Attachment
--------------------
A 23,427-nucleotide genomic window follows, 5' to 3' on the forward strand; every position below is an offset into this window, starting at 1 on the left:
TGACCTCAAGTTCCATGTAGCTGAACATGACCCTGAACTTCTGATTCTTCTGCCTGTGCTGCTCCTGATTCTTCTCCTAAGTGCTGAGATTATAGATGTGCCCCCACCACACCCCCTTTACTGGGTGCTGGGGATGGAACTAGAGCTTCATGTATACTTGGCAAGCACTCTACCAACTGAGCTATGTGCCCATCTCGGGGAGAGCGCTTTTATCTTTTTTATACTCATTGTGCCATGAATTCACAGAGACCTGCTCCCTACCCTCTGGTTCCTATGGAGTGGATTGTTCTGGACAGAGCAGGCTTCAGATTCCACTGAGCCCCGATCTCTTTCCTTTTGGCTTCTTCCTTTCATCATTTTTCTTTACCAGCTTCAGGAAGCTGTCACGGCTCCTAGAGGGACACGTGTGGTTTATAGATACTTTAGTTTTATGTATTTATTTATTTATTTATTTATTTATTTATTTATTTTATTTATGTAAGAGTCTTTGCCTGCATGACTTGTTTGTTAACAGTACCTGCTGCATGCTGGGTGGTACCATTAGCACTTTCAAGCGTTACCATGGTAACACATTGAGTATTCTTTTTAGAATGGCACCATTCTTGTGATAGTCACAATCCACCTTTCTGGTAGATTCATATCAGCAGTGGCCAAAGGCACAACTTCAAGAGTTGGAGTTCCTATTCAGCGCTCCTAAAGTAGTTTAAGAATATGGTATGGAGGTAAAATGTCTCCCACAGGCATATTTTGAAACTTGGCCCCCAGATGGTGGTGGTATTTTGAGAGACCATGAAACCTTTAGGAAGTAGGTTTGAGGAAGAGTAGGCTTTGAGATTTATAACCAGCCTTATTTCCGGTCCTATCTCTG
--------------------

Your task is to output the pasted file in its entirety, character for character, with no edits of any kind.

A 23,427-nucleotide genomic window follows, 5' to 3' on the forward strand; every position below is an offset into this window, starting at 1 on the left:
TGACCTCAAGTTCCATGTAGCTGAACATGACCCTGAACTTCTGATTCTTCTGCCTGTGCTGCTCCTGATTCTTCTCCTAAGTGCTGAGATTATAGATGTGCCCCCACCACACCCCCTTTACTGGGTGCTGGGGATGGAACTAGAGCTTCATGTATACTTGGCAAGCACTCTACCAACTGAGCTATGTGCCCATCTCGGGGAGAGCGCTTTTATCTTTTTTATACTCATTGTGCCATGAATTCACAGAGACCTGCTCCCTACCCTCTGGTTCCTATGGAGTGGATTGTTCTGGACAGAGCAGGCTTCAGATTCCACTGAGCCCCGATCTCTTTCCTTTTGGCTTCTTCCTTTCATCATTTTTCTTTACCAGCTTCAGGAAGCTGTCACGGCTCCTAGAGGGACACGTGTGGTTTATAGATACTTTAGTTTTATGTATTTATTTATTTATTTATTTATTTATTTATTTATTTTATTTATGTAAGAGTCTTTGCCTGCATGACTTGTTTGTTAACAGTACCTGCTGCATGCTGGGTGGTACCATTAGCACTTTCAAGCGTTACCATGGTAACACATTGAGTATTCTTTTTAGAATGGCACCATTCTTGTGATAGTCACAATCCACCTTTCTGGTAGATTCATATCAGCAGTGGCCAAAGGCACAACTTCAAGAGTTGGAGTTCCTATTCAGCGCTCCTAAAGTAGTTTAAGAATATGGTATGGAGGTAAAATGTCTCCCACAGGCATATTTTGAAACTTGGCCCCCAGATGGTGGTGGTATTTTGAGAGACCATGAAACCTTTAGGAAGTAGGTTTGAGGAAGAGTAGGCTTTGAGATTTATAACCAGCCTTATTTCCGGTCCTATCTCTG